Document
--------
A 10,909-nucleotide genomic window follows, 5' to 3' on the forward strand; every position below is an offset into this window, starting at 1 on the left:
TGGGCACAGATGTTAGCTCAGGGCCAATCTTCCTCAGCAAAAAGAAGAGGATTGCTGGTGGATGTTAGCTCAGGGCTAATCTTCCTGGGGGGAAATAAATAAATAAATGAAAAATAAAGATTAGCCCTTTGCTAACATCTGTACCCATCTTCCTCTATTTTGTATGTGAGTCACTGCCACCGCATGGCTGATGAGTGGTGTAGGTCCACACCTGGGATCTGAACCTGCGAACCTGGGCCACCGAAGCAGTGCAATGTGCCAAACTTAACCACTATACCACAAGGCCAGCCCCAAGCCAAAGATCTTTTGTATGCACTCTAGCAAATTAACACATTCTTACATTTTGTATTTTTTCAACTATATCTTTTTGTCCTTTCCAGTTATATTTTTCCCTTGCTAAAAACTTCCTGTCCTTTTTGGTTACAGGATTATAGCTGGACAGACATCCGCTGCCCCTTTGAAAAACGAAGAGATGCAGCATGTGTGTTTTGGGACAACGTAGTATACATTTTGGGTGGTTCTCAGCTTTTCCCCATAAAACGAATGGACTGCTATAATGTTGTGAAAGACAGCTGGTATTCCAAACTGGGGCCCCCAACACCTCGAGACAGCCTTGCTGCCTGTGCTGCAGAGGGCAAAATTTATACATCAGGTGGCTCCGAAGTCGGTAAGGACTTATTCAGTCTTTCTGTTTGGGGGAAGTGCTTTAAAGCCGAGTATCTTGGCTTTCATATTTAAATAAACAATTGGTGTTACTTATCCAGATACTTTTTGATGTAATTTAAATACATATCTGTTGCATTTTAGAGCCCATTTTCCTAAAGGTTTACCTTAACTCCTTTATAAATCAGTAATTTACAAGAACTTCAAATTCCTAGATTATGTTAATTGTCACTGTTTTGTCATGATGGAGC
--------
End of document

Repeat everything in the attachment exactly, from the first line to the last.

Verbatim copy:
A 10,909-nucleotide genomic window follows, 5' to 3' on the forward strand; every position below is an offset into this window, starting at 1 on the left:
TGGGCACAGATGTTAGCTCAGGGCCAATCTTCCTCAGCAAAAAGAAGAGGATTGCTGGTGGATGTTAGCTCAGGGCTAATCTTCCTGGGGGGAAATAAATAAATAAATGAAAAATAAAGATTAGCCCTTTGCTAACATCTGTACCCATCTTCCTCTATTTTGTATGTGAGTCACTGCCACCGCATGGCTGATGAGTGGTGTAGGTCCACACCTGGGATCTGAACCTGCGAACCTGGGCCACCGAAGCAGTGCAATGTGCCAAACTTAACCACTATACCACAAGGCCAGCCCCAAGCCAAAGATCTTTTGTATGCACTCTAGCAAATTAACACATTCTTACATTTTGTATTTTTTCAACTATATCTTTTTGTCCTTTCCAGTTATATTTTTCCCTTGCTAAAAACTTCCTGTCCTTTTTGGTTACAGGATTATAGCTGGACAGACATCCGCTGCCCCTTTGAAAAACGAAGAGATGCAGCATGTGTGTTTTGGGACAACGTAGTATACATTTTGGGTGGTTCTCAGCTTTTCCCCATAAAACGAATGGACTGCTATAATGTTGTGAAAGACAGCTGGTATTCCAAACTGGGGCCCCCAACACCTCGAGACAGCCTTGCTGCCTGTGCTGCAGAGGGCAAAATTTATACATCAGGTGGCTCCGAAGTCGGTAAGGACTTATTCAGTCTTTCTGTTTGGGGGAAGTGCTTTAAAGCCGAGTATCTTGGCTTTCATATTTAAATAAACAATTGGTGTTACTTATCCAGATACTTTTTGATGTAATTTAAATACATATCTGTTGCATTTTAGAGCCCATTTTCCTAAAGGTTTACCTTAACTCCTTTATAAATCAGTAATTTACAAGAACTTCAAATTCCTAGATTATGTTAATTGTCACTGTTTTGTCATGATGGAGC